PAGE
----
Woodhouse v West North West Homes Leeds Ltd UKEAT/0007/12;  IRLR 773; (2014) EMPLR 040
Employment Appeal Tribunal (EAT)
Dismissals or any other detriment imposed because of the way a person has made complaints of discrimination may not amount to victimization if the way the complaints were made can be genuinely separated from the complaints themselves (Martin v Devonshires Solicitors). But, says the EAT in this case, Martin was an exceptional case where Mr Martin had repeatedly made false allegations of discrimination based on his paranoid delusions about events which had never happened. These wasted management time and were likely to continue to do so.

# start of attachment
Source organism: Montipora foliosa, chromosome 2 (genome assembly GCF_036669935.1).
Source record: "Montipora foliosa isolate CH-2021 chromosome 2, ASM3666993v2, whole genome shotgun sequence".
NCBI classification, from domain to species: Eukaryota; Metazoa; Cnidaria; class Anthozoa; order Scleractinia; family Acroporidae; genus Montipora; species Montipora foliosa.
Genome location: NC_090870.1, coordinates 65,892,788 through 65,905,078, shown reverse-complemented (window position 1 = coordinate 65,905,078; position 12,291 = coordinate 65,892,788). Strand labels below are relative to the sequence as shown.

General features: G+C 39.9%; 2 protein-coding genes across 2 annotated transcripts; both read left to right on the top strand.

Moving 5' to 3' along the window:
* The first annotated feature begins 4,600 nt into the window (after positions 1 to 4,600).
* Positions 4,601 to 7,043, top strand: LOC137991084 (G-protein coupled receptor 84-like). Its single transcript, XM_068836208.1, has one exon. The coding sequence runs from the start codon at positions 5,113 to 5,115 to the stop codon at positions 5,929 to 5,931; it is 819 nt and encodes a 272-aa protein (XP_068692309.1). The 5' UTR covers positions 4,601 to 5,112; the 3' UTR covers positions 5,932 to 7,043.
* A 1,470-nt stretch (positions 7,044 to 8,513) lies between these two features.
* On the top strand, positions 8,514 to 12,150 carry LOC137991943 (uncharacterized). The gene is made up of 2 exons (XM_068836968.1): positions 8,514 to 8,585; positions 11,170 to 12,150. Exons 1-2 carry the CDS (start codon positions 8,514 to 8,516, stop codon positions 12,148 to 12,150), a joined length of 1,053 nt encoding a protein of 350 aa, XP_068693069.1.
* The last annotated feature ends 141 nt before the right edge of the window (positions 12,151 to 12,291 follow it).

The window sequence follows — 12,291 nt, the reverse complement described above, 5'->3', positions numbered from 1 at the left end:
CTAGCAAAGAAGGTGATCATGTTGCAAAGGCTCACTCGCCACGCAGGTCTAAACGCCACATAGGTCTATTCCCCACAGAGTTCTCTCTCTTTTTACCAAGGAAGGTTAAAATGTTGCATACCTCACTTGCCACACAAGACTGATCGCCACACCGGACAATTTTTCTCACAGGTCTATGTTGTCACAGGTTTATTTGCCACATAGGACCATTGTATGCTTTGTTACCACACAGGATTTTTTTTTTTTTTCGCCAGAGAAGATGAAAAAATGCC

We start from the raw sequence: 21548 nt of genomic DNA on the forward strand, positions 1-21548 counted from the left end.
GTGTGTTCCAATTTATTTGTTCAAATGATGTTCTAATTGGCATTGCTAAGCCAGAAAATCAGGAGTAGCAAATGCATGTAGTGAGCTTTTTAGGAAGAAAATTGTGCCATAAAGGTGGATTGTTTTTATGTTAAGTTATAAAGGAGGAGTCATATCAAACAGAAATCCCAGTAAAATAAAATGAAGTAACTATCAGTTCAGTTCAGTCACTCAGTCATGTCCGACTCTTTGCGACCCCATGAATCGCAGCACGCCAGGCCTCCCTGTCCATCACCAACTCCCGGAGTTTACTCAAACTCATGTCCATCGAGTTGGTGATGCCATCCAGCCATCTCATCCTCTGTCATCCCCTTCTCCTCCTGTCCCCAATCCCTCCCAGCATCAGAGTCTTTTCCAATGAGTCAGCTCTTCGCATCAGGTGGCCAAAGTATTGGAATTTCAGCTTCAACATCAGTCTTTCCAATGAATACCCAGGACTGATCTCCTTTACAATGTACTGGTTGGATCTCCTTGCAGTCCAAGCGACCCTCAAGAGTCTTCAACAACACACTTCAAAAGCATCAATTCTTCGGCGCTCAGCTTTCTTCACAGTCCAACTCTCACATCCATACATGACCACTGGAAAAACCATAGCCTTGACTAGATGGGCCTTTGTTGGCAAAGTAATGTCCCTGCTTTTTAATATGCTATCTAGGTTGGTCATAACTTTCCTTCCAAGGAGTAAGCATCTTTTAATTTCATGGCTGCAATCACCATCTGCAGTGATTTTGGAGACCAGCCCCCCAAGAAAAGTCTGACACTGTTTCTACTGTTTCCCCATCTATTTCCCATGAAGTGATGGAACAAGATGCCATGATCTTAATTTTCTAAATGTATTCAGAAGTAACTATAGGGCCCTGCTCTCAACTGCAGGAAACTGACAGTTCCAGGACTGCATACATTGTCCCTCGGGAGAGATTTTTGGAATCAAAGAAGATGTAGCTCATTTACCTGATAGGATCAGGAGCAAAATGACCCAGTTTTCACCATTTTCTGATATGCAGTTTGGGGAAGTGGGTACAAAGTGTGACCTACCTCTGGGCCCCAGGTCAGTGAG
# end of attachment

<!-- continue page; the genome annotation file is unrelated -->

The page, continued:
W made repeated complaints of discrimination. Two of them were partially upheld. He was eventually dismissed. The tribunal rejected W’s complaint of victimization, saying that the facts of this case were on ‘all fours’ with those in Martin.
The EAT disagreed. Although most of his complaints were found to be false, W genuinely believed they had occurred and this was not a case, like Martin, where the complaints were based on paranoid delusions about events which had never happened. Martin, according to the EAT, was exceptional.
Different divisions of the EAT, however, have different views on this. In Panayiotou v Chief Constable of Hampshire,  IRLR 500, the EAT comments there is no need for the circumstances to be ‘exceptional’ to enable disclosures to be distinguished from the manner in which they were made.
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